Three sentenced to life for flight MH17 downing
A Dutch court on Thursday sentenced three men to life imprisonment over the downing of Malaysia Airlines flight MH17 over Ukraine in 2014, in the early stages of a war that eight years later would put the world on edge.
Russians Igor Girkin and Sergei Dubinsky and Ukrainian Leonid Kharchenko were found guilty in absentia of murdering all 298 people on board and of bringing down the Boeing 777 with a Russian-supplied missile. A fourth man was acquitted.
Moscow slammed the "scandalous" verdict as politically motivated, while Ukraine's President Volodymyr Zelensky -- battling a full-scale Russian invasion after years of low-level fighting in the east -- praised it as "important".
Relatives of MH17 victims blinked away tears as the verdicts were read out in a courtroom packed with families who had travelled from around the world for the end of the two-and-a-half-year trial.
"The court calls the proven charges so severe that it holds that only the highest possible prison sentence would be appropriate," head judge Hendrik Steenhuis said.
"Imposing these sentences cannot take away the pain and suffering, but there's hope that today clarity has been provided about who is to blame."
But none of the suspects was at the high-security court on the outskirts of Schiphol Airport, where the doomed plane took off, after Russia refused to extradite them.
'Justice has spoken'
The trial represents the end of a long search for justice for the victims of the disaster, who came from 10 countries, including 196 Dutch, 43 Malaysians and 38 Australians.
"Justice has spoken. We wanted justice to be done and that happened, in a very well-balanced verdict," Piet Ploeg, chairman of the MH17 foundation, who lost his brother, sister-in-law and nephew, told AFP.
"The role of Russia has been very clearly confirmed by the court."
Flight MH17 from Amsterdam to Kuala Lumpur was cruising at 33,000 feet (10,000 metres) over war-torn eastern Ukraine when a BUK missile exploded near the cockpit on July 17, 2014, tearing the plane apart.
The crash triggered global outrage and sanctions against Moscow, with Ukraine's famed sunflower fields littered with bodies and wreckage. Some victims, including children, were still strapped into their seats.
Judges found Girkin, Dubinsky and Kharchenko could all be held responsible for the transport of the missile from a military base in Russia and deploying it to the launch site -- even if they did not pull the trigger.
There was not enough evidence to show the involvement of Oleg Pulatov, the only suspect to have legal representation during the trial, they said.
All the suspects were members of the Donetsk People's Republic, an armed group fighting Ukraine's government that judges ruled was directly controlled by Russia.
Girkin, 51, a former Russian spy who became the so-called defence minister of the DPR, was in regular contact with Moscow, particularly over the return of the missile after the tragedy, the court ruled.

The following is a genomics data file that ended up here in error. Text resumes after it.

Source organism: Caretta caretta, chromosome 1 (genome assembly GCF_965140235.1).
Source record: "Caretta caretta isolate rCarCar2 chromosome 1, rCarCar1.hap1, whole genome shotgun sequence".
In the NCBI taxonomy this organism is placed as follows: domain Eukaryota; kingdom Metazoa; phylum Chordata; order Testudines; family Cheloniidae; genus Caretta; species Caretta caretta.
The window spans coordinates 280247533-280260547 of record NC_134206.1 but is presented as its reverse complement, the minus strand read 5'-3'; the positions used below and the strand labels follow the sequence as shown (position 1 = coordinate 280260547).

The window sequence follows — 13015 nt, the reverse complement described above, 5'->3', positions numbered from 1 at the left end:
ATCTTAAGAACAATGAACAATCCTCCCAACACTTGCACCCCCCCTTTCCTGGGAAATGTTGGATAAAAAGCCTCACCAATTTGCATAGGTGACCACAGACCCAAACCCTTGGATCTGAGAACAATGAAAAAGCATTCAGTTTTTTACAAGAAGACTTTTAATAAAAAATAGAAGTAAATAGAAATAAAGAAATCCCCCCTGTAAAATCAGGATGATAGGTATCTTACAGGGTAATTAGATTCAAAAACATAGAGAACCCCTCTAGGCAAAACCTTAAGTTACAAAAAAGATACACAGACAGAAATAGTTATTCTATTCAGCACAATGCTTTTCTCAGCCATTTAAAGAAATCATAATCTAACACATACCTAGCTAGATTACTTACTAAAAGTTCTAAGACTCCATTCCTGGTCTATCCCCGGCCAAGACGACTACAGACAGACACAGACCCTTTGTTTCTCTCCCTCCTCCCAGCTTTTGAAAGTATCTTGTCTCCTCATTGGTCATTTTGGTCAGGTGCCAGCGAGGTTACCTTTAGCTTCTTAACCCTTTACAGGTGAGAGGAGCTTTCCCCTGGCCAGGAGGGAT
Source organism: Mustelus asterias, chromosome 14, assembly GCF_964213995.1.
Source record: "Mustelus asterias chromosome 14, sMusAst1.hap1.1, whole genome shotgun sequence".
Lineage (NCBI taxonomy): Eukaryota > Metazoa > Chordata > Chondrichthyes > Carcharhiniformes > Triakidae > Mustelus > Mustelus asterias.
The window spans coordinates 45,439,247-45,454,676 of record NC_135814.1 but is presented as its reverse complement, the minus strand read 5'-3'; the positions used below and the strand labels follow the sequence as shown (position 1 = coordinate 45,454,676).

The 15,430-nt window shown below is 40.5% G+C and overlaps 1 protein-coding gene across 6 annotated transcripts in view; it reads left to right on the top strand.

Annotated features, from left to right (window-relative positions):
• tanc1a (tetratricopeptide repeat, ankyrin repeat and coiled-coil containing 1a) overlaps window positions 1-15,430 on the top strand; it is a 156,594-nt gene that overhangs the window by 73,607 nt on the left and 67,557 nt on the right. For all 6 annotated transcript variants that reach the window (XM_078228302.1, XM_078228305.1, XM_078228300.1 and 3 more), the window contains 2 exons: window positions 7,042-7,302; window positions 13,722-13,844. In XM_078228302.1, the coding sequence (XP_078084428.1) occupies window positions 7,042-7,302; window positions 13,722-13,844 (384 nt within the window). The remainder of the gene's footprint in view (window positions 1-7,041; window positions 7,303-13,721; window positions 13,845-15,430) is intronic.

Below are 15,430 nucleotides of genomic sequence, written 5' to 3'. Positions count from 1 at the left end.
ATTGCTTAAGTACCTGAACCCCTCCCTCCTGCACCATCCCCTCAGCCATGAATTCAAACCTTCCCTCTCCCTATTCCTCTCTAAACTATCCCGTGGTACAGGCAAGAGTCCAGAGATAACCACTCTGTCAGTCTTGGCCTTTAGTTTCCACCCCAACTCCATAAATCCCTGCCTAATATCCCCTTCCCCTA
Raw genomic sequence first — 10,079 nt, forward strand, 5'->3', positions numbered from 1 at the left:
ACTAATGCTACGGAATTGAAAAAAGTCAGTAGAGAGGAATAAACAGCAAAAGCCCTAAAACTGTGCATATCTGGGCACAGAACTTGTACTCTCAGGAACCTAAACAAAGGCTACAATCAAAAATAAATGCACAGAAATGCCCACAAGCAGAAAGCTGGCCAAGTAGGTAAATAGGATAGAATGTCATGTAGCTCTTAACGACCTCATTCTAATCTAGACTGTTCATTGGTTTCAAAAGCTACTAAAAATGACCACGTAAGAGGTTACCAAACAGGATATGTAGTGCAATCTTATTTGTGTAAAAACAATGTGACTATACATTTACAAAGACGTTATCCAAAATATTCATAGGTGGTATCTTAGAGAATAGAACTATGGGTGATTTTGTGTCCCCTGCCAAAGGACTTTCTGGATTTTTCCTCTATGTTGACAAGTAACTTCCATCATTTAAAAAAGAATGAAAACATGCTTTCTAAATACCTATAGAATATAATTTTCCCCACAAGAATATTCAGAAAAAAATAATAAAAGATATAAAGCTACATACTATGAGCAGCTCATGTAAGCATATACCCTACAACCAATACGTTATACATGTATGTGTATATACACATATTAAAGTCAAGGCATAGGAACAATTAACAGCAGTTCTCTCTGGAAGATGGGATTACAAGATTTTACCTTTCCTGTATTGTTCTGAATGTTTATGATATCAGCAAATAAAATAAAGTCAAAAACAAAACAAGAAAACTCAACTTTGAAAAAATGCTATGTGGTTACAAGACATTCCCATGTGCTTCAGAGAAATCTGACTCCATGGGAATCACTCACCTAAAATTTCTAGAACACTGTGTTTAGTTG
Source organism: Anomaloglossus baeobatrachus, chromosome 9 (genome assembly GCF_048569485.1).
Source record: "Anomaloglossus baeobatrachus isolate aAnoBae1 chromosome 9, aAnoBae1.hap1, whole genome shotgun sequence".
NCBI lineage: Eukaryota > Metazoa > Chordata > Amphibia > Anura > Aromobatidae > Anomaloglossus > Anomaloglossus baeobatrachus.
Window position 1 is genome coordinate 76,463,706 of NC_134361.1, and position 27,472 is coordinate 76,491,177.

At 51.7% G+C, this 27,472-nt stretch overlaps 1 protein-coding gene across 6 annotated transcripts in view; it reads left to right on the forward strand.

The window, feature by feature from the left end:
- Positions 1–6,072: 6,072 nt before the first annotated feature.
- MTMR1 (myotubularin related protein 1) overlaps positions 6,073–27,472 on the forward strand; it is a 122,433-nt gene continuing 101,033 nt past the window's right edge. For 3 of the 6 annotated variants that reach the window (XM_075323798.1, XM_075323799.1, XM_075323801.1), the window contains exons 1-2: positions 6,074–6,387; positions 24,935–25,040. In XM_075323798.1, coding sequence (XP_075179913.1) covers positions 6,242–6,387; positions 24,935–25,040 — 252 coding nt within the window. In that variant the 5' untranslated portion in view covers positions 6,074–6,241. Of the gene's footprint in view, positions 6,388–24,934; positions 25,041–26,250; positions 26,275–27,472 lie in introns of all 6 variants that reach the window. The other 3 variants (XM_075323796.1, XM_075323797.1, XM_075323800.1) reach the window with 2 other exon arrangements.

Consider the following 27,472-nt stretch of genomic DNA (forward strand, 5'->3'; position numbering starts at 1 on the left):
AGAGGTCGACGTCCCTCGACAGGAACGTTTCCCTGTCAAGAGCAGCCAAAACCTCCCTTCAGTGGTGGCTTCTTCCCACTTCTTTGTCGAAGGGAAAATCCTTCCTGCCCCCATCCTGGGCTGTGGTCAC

Kharchenko, 50, who allegedly led a separatist unit, received direct orders from Dubinsky, 60, who has also been tied to Russian intelligence, to escort the missile to the final launch site, the court ruled.
The defendants had apparently intended to shoot down a Ukrainian military plane rather than a civilian jet but that did not affect their guilt, the judges said.
Russia's continued denials that it controlled the DPR meanwhile meant the defendants could not claim immunity from prosecution as formal combatants, they added.
The court ruled there was "ample evidence" to show the plane was brought down by the missile, and ruled out "alternative scenarios" suggested by the defence, including that it was shot down by a Ukrainian fighter jet.
The BUK missile had been identified as coming from the 53rd Anti-Aircraft Missile Brigade from Kursk in Russia, prosecutors said.
Moscow has denied all involvement in the crash, and on Thursday it accused the Dutch court of giving its verdict under "unprecedented pressure" from politicians and the media.
The Russian foreign ministry said the trial could go down history as "one of the most scandalous in the history of legal proceedings with its extensive list of oddities, inconsistencies and dubious arguments of the prosecution".
Ukraine's Zelensky said on Twitter that "holding the instigators to account is crucial too because a sense of impunity leads to new crimes".
The United States welcomed the verdict as "an important moment in ongoing efforts to deliver justice for the 298 individuals who lost their lives".
Dutch Prime Minister Mark Rutte said the convictions were "not the end", while NATO chief Jens Stoltenberg they were an "important day for justice and accountability".